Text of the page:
IPFS for storage, the blockchain for verified immutability

by Alfonso de la Rocha

It’s never a good idea to store big chunks of data on a blockchain. For starters this is simply impossible, as the amount of data that may be included in a transaction is limited.

But even if you could store big chunks of data on a blockchain, it would be prohibitively expensive in terms of cost and resources, as every peer in the network would have to store those pieces of data that you chose to store on-chain. Moreover, if your plan is to do all of this over a public blockchain network, everything that you store on-chain would become visible for every peer in the network. That makes storing sensitive information a terrible idea, unless you have a fetish for disclosing all your secrets to the world.

You may be wondering, “How can someone implement a decentralized application that requires the storage of large chunks of data, if those data can’t be stored directly on-chain?” Fortunately, decentralized storage solutions like IPFS already exist within the Web3 ecosystem to help us with this goal.

IPFS, blockchain’s best friend for dealing with data

IPFS (InterPlanetary File System) is a distributed system for storing and accessing files, websites, applications, and data. It is a public network, which means that anyone can start downloading and storing content on the network right away. IPFS is a content-addressable network, so all content stored in the network is identified by a unique identifier called the Content Identifier, or CID. The CID of some content is derived from the hash of the content. This means that if the content changes, its CID changes, so different versions of the same content will have completely different identifiers.

To download content from the IPFS network, we need to tailor a request specifying the CID of the content we want to download. The IPFS client will take care of the rest, leveraging the network’s underlying protocols. It will find the peers in the network that are storing the content we are looking for, and download it for us. “Get” requests, which is what we call download operations in IPFS, are usually specified through a link that looks like this:

/ipfs/QmXoypizjW3WknFiJnKLwHCnL72vedxjQkDDP1mXWo6uco/wiki/docs.html

In the, end downloading data from the IPFS network means providing IPFS clients with one of these links. If you want to learn more about the specifics of IPFS, you can check these tutorials out, or the IPFS doc page.

So why is IPFS blockchain’s best friend for dealing with data? The fact that content in the IPFS is uniquely identified, and that if the data in any piece of content changes its CID also changes with it, means that data in the IPFS network is immutable. These CIDs are just a few bytes long, and can be stored on-chain and used in smart contracts to point to data stored in the IPFS network. With this functionality, we don’t need to store large chunks of data on-chain anymore. The only thing stored and managed on-chain becomes the CID of the corresponding data. If a user needs to access the specific content (and not just the identifier), he can do so by making a request to the IPFS network for that CID. Cool, right?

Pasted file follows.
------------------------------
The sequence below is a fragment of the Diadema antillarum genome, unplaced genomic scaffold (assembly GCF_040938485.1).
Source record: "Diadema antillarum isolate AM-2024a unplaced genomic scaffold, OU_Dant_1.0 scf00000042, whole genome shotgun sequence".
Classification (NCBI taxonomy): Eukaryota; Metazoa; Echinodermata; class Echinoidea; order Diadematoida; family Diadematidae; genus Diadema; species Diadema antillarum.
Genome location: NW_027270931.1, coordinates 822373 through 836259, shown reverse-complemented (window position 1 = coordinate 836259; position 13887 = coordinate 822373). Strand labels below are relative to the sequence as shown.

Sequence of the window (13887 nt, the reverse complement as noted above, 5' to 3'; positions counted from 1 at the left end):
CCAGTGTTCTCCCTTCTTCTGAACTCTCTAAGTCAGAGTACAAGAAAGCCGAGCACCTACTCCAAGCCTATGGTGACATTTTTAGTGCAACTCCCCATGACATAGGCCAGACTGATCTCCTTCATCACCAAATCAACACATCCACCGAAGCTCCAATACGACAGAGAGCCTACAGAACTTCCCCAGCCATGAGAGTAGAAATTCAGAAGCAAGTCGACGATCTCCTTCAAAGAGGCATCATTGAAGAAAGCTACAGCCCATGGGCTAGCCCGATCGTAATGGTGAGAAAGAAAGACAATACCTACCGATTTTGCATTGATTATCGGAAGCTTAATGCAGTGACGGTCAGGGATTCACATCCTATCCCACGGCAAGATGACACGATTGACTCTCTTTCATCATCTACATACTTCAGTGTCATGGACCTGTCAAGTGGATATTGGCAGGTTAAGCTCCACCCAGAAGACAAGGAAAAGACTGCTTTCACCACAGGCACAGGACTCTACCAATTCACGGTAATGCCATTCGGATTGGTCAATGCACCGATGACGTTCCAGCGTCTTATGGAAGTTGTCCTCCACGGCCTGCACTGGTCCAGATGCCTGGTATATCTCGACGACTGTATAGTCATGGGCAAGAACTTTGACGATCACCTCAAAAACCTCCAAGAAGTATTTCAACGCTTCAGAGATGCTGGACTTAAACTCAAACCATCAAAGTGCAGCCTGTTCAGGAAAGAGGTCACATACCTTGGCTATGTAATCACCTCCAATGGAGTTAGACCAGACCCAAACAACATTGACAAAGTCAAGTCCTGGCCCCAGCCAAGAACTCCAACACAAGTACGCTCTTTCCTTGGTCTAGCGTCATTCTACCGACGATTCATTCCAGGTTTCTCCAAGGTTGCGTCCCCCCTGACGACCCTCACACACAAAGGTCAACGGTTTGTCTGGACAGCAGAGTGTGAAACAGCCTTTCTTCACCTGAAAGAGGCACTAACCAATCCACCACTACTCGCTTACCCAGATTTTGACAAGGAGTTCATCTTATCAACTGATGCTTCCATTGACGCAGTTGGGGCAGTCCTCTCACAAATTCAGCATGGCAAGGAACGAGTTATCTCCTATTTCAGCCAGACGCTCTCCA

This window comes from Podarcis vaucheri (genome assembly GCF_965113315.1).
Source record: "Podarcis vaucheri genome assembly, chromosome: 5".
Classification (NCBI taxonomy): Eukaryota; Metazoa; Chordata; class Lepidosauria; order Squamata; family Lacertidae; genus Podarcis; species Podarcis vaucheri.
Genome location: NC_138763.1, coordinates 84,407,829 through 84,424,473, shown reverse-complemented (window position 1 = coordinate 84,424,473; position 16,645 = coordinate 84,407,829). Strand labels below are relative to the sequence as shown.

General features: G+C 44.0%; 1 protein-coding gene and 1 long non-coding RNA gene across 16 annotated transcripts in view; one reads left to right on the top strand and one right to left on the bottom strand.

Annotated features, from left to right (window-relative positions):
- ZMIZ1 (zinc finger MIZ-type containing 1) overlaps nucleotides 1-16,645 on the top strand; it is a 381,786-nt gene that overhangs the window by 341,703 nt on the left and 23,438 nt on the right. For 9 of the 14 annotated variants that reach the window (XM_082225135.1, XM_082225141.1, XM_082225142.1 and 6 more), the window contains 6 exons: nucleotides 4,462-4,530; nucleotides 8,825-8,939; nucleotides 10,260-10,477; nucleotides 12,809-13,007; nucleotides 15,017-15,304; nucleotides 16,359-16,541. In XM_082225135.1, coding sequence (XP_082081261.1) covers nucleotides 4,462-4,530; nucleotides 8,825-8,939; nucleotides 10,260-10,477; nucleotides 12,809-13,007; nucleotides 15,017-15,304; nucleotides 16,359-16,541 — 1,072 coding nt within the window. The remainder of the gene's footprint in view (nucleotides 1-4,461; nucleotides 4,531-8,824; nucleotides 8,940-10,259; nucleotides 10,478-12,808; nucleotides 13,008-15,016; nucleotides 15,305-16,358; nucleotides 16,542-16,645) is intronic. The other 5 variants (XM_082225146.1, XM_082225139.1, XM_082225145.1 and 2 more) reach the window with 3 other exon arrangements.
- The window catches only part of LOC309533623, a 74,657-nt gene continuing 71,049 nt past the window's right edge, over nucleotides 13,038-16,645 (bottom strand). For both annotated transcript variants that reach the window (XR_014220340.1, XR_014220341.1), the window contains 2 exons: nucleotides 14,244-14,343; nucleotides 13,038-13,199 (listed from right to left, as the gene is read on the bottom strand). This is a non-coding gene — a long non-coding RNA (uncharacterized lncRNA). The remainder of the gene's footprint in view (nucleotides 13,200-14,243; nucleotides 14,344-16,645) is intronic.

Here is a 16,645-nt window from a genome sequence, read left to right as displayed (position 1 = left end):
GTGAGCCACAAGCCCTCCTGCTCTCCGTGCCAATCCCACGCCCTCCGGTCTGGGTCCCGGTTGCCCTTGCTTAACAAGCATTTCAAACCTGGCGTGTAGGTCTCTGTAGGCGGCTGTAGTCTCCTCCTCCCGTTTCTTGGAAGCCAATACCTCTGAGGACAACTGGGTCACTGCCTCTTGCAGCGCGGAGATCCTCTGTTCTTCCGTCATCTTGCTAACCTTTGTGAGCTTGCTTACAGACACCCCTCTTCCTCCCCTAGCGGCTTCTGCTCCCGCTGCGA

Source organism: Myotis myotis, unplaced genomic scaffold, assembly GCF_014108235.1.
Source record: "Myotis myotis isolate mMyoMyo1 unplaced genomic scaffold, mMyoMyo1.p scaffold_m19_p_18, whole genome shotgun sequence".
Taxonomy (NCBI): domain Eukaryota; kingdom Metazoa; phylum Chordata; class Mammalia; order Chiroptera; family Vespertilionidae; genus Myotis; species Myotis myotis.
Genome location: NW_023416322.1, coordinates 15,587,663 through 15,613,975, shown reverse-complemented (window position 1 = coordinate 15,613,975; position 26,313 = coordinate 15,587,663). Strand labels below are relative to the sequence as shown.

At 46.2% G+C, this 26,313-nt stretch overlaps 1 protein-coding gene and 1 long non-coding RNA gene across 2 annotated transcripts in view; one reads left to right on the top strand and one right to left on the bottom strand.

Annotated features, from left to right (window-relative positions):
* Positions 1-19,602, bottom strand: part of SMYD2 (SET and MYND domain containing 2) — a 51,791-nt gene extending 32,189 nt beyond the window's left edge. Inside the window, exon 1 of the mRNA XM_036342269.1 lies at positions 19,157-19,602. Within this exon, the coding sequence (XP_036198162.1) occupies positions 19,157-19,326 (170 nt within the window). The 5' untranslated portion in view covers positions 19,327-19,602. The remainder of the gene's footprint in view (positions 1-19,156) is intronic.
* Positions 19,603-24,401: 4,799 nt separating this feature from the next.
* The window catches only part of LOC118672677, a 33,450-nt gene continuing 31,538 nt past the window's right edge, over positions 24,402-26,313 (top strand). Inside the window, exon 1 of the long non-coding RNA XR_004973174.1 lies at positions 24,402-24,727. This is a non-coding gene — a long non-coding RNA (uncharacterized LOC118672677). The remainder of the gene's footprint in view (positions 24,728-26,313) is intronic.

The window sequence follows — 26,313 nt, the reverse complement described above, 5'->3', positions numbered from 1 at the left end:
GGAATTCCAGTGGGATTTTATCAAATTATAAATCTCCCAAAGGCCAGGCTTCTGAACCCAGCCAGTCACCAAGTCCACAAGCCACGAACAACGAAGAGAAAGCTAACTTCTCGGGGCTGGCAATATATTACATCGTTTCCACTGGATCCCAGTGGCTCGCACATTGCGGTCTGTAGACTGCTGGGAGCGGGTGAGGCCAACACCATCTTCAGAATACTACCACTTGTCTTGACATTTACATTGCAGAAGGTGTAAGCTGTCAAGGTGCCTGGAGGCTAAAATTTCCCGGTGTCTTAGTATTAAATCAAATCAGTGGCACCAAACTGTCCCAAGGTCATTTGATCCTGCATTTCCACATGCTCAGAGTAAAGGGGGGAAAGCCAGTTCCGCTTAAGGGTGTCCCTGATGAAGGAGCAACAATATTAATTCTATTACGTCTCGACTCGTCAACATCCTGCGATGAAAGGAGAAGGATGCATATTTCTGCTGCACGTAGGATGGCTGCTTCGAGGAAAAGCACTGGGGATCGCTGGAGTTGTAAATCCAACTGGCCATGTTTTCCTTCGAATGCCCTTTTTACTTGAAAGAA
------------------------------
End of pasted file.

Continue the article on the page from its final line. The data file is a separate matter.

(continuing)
But enough with the theory behind IPFS. What are some good use cases for this integration between IPFS and the blockchain? A perfect example of the need of decentralized storage in the blockchain are NFTs (Non-Fungible Tokens).

NFTs are used to represent one-of-a-kind digital assets. When an NFT represents a collectible crypto-cat, all the specifics of that kitty NFT can be stored directly on-chain. But what happens when what we are minting as an NFT is a digital asset like a song, an image, or a deep learning dataset? After all, we can’t store such items directly on-chain.

Here is where IPFS and content-addressable decentralized storage solutions excel. We can store our digital asset in IPFS, and then use the CID (and maybe some additional metadata), to mint the NFT. Anyone can validate the ownership on-chain, and access the asset in question in the IPFS network. You can see an illustration of how this process would work at nft.storage, and in the image below.

Decentralized storage as a first-class citizen in Layer 2 solutions

Do you need to operate an Ethereum node and an IPFS node to implement and orchestrate these kinds of use cases and interactions in a decentralized application? Well, not really. There are several alternatives: you can use IPFS gateways for the IPFS side of things (like Pinata, Infura, or Textile), or even delegate the operation of all your nodes to someone else. What is clear is that even taking those steps, the operation of storing your asset and minting your token cannot be done atomically.

I was reflecting on the idea of atomicity of operations between decentralized storage systems and blockchain platforms when I realized something. A few weeks ago I wrote a comparison between different Optimistic Layer 2 solutions. In that article, one of the platforms looked at was Metis. Metis is an optimistic L2 rollup solution.

One of the Metis features that caught my attention was its VM integration with IPFS. According to the Metis whitepaper, the company supports decentralized storage “out-of-the-box” in its VM through an IPFS resolver. The idea of atomically interacting with the IPFS network and making transactions on-chain is something that really interested me. Atomic operation in IPFS and on-chain seemed like an impossible thing to me, but this may actually be possible in the L2 world. I decided to look deeper into Metis technology to understand if this kind of atomic operation would be possible using the company’s L2 solution.